I also “think” better digitally under the gun, and sometimes use MindMeister to quickly brainstorm ideas that easily translate to a presentation tool.

Saving time here with presentation templates is essential, and a little up front work goes a long way in making my deadlines. I still annotate each slide or step with key thoughts and have those handy for the presentation, and commit to running through the presentation at least 3-5 times to ensure that i feel comfortable with my level of preparation and sound polished. Preparation could be the most important step anyone takes during the process, and is often the one most overlooked.

Do you think good presentation skills can be learned? Or are some people just better presenter than others?

I absolutely think this can be learned! While I recognize some have an advantage in terms of performance and delivery, I firmly believe that every person is capable of making big improvements in their presenting skills with some very simple “hacks”.

However, there is one inescapable step to making change happen: practice. You have to present again and again to perfect your craft, just like you have to break down and mess with raw data again again to perfect a vlookup and run database queries. I find this is the part people avoid out of fear, but that fear dissipates with every new presentation because you are discovering and defining your stage persona with every “performance”.

What’s your pet hate in a presentation?

If I had to choose just one (I’m a tough customer), I would say that the moment a person turns to their slides and says, “So, I put this slide in here because” or “Ok so this image is on this slide because”…aaand you’ve lost me. In my humble opinion, if you have to explain or justify the reason for a slide or image in your presentation, you’ve completely lost sight of what purpose your presentation vehicle (be it a Prezi or Powerpoint) .

The very best presentations I’ve attended use slides that meld seamlessly with the presenter, as if they are an extension of the presenter’s voice. As I say in my signature session, your slides are not a crutch. They are a vehicle to help deliver your information into your audience’s brain. Stop apologizing for their existence and start using them to send your message home.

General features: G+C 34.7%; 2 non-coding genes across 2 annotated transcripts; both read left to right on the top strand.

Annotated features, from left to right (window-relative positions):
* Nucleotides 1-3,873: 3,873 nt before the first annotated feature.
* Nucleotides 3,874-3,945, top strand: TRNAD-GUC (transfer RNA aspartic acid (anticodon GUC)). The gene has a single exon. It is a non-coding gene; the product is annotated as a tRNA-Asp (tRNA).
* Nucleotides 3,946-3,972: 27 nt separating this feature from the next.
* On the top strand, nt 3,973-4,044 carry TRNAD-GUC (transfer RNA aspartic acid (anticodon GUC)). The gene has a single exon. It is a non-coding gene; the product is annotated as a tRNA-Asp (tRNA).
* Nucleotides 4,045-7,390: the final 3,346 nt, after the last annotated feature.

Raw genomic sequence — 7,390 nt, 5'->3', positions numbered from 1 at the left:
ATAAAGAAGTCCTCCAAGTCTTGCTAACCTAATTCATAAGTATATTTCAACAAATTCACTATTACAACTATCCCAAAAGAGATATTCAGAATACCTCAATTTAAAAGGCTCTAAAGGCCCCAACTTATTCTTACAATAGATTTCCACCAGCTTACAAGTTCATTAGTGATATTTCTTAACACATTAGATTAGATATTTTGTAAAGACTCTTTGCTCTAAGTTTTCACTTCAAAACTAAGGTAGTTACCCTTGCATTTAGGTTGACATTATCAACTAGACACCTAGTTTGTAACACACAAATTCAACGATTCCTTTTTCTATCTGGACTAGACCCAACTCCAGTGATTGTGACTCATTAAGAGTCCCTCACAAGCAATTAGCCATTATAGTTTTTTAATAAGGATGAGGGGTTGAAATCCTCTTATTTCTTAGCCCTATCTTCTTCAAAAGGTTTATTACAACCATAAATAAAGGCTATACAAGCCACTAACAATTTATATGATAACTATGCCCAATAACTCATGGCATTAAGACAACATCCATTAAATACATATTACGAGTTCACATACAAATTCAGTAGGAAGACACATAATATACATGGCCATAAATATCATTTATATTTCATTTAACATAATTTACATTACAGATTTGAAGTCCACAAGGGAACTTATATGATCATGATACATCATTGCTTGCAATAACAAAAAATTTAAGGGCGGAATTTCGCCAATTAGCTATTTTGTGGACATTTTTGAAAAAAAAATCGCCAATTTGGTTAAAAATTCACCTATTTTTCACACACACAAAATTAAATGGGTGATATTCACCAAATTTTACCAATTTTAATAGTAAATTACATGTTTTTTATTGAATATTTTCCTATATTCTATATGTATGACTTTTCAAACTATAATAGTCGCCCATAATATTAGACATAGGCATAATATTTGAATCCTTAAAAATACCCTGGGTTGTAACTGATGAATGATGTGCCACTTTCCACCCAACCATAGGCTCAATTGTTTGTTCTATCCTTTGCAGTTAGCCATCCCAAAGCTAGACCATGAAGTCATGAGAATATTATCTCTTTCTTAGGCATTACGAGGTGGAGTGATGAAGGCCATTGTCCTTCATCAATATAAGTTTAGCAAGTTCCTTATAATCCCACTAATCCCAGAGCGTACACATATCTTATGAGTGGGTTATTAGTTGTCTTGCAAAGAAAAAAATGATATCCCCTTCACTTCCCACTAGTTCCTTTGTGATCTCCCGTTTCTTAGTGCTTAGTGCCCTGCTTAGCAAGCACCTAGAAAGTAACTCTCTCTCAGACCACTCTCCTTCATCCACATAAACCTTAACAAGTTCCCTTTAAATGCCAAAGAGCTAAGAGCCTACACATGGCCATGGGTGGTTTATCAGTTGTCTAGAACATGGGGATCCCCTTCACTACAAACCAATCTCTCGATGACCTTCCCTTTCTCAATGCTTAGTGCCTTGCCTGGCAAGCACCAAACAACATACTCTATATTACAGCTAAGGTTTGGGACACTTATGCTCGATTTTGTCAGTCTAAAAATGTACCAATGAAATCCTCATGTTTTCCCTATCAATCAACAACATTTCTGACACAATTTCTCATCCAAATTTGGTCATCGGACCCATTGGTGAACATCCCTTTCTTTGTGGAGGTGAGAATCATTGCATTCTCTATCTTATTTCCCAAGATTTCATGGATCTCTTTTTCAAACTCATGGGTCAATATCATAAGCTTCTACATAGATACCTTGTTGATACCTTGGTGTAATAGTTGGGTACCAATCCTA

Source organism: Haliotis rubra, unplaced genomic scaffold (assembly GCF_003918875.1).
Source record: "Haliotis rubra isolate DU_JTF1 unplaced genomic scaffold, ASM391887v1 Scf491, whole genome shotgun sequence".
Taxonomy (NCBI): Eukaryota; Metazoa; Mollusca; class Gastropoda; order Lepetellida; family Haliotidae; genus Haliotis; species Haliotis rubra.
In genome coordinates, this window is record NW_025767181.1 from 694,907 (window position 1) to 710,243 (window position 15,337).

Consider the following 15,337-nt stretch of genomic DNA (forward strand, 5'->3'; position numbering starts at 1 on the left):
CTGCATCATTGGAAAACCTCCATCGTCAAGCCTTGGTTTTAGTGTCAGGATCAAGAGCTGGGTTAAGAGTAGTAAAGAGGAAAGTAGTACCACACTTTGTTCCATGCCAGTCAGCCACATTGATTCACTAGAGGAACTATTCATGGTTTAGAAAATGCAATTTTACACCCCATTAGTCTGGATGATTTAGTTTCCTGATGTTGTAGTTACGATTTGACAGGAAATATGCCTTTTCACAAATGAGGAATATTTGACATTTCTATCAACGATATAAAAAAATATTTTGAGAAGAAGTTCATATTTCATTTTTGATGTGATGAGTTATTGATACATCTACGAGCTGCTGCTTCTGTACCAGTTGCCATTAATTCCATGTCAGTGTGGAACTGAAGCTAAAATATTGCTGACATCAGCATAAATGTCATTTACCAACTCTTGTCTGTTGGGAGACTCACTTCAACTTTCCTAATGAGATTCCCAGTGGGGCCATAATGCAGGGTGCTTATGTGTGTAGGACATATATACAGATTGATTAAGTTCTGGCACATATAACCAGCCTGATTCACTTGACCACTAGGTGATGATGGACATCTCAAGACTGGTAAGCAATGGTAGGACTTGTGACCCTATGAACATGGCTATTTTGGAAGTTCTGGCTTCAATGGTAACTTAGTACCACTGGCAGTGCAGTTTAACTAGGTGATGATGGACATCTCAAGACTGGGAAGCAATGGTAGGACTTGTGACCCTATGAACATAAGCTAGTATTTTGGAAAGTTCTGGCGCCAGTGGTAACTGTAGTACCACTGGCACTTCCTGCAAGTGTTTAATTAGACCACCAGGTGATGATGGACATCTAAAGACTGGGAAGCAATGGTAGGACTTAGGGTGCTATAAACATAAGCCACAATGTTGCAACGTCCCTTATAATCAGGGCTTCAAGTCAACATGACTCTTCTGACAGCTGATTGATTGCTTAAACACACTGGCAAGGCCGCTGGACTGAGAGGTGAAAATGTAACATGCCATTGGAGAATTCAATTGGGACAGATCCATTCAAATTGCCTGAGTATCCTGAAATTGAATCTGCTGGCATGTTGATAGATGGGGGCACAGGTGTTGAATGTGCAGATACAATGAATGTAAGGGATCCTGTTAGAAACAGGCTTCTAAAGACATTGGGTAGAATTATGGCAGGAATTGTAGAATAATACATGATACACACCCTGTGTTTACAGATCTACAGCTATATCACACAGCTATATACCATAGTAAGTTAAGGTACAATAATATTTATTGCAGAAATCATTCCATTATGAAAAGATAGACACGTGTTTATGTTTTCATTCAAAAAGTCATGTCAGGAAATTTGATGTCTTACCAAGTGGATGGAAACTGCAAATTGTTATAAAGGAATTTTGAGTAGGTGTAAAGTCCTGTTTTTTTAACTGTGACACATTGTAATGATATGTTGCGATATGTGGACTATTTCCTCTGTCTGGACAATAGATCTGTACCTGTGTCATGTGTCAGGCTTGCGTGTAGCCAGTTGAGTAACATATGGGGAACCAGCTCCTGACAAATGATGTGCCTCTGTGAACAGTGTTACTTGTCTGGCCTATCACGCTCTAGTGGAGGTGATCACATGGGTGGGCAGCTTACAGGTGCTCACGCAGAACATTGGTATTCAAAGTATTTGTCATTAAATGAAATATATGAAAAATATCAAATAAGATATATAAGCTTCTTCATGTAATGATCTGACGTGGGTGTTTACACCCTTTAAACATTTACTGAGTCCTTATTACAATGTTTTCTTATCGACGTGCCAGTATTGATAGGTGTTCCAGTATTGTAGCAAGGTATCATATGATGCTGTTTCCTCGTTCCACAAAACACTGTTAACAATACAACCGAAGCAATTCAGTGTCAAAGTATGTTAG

What’s the key to getting your work noticed?

There isn’t one key; rather, a presentation that gets someone’s attention is utilizing a deep understanding of human cognition, ancient storytelling techniques, and focused preparation and delivery. It’s opening a meeting with a bright, confident tone that immediately draws your audience in, and closes it with a compelling call-to-action. It’s content that was thoughtfully planned and crafted to answer the audience’s burning questions that they may not have even known they were asking. And, perhaps most telling, it’s getting that email or phone call days later asking for more that wouldn’t have happened otherwise.

Do you like presenting?

I live for it. It terrifies me, it keeps me up at night, and it puts tremendous strain on my cortisol levels. (Confession: I have paralyzing stage fright.) But I love it. I love the opportunity to plant the seed of a new idea in someone’s mind. I love the idea of helping someone break through a barrier they’re having by sharing my own methods.

And, tapping into my past life as a teenage Broadway dreamer, I love the feeling of giving an audience an experience that leaves them changed forever when the curtain closes.

What’s the best presentation you ever witnessed?

Hands-down, not a second of hesitation in my mind: Seth Godin at the ClickTale Forum 2013 about mass marketing and the connection revolution. Having the chance to watch a marketing god like Seth take the stage was nothing short of a religious experience for someone who’s passionate about customer-centric marketing and presenting.

I tend to have out-of-body experiences during presentations where I am critiquing the various aspects of the presenter’s content, design and delivery and I lose sight of the actual message. But with Seth, I had no choice but surrender to his spell completely.

Seth is the rare breed who has not only mastered the message of his craft, but the craft of presenting his message in a supremely compelling way that you’ll never forget.

How do you bring passion to your presentations? Let me hear it!

Photo credit:
Flickr / Evan Forester / Microphone

Lea is a digital analyst and marketer turned Data Storytelling Advocate. She trains thousands of digital practitioners and consultants in the art and science of impactful data presentation through live workshops, speaking engagements, online courses, her blog and five-star rated podcast, The Present Beyond Measure Show. Lea is also the creator of The PICA Protocol™, her practical prescription for healthy, actionable data stories that inform decisions, spark ideas, inspire action, and make YOU indispensable.